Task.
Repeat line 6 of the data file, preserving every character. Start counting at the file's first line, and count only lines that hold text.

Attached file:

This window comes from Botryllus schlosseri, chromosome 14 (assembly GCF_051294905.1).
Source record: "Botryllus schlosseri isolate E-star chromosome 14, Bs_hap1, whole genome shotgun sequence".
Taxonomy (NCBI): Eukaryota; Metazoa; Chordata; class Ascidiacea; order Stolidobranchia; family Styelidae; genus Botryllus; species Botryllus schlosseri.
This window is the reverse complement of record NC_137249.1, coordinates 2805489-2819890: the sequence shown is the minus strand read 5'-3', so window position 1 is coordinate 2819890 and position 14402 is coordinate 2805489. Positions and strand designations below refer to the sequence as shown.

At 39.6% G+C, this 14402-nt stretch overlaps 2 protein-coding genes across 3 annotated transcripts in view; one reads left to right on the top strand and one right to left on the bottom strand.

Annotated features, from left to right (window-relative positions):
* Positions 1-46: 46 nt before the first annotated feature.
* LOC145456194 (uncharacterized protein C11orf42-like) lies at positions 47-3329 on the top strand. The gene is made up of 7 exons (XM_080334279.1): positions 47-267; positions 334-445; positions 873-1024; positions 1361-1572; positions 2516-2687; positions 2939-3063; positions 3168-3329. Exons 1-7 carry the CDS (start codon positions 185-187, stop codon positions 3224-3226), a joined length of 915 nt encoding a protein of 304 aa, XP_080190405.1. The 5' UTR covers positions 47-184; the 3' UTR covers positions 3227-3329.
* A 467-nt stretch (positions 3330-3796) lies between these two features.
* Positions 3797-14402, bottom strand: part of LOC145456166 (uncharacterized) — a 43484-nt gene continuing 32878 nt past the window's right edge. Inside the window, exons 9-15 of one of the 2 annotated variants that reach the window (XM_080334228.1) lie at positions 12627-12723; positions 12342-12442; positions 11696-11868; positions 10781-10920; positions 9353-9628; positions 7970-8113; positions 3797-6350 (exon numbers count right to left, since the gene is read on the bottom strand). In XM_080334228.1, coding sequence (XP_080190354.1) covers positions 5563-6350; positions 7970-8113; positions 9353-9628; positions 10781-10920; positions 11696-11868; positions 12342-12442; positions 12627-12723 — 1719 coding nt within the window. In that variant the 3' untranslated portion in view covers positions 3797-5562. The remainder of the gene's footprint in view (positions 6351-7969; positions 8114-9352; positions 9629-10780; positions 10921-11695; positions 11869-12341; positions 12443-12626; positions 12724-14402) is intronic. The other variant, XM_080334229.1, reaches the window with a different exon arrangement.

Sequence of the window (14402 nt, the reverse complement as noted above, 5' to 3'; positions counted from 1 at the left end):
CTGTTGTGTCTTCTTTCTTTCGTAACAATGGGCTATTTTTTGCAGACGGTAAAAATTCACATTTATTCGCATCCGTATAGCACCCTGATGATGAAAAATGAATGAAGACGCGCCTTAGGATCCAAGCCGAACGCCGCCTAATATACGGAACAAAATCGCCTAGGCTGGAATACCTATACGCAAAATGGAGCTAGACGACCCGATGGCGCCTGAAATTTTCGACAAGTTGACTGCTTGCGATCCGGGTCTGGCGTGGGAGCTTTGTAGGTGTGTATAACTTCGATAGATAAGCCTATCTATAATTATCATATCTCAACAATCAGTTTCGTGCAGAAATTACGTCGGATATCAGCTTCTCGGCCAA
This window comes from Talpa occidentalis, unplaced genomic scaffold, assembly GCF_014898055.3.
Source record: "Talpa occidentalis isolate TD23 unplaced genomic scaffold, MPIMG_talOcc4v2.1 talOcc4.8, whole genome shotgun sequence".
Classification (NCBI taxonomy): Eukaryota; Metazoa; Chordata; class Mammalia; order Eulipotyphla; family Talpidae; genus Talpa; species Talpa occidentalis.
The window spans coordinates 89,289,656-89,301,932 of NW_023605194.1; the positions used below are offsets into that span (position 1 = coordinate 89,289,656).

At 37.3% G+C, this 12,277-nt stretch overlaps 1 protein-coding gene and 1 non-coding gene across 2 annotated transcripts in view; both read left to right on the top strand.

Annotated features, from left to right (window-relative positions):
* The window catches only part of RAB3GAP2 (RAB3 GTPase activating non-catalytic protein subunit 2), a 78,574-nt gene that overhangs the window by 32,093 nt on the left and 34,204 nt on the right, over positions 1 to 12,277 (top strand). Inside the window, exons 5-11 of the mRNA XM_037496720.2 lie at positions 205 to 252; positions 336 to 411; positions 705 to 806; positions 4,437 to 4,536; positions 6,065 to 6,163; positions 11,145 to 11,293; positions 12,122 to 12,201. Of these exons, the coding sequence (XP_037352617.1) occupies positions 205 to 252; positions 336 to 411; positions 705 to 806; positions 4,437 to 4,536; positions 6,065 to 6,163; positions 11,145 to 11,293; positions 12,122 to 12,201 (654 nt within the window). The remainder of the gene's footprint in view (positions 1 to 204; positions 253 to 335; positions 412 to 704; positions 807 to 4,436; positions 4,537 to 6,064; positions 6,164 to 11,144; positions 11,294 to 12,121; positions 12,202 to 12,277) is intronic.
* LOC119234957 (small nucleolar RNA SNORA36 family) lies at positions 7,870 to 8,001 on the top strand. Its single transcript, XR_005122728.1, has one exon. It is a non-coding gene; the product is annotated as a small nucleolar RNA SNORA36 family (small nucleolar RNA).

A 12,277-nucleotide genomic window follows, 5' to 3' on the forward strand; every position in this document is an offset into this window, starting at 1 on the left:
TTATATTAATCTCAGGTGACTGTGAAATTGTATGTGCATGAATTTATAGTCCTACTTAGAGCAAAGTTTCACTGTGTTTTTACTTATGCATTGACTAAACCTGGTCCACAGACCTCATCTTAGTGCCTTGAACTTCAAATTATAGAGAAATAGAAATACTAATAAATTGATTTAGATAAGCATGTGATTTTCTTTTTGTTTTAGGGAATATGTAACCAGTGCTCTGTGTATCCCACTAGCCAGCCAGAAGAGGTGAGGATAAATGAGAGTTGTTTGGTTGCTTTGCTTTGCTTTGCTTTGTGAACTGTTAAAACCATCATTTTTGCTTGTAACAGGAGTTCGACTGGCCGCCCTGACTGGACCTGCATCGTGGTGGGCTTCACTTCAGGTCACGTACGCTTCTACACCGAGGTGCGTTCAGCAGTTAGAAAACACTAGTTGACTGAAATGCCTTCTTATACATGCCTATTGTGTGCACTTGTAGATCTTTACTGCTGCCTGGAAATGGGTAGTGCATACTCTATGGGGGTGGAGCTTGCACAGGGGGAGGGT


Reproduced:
Annotated features, from left to right (window-relative positions):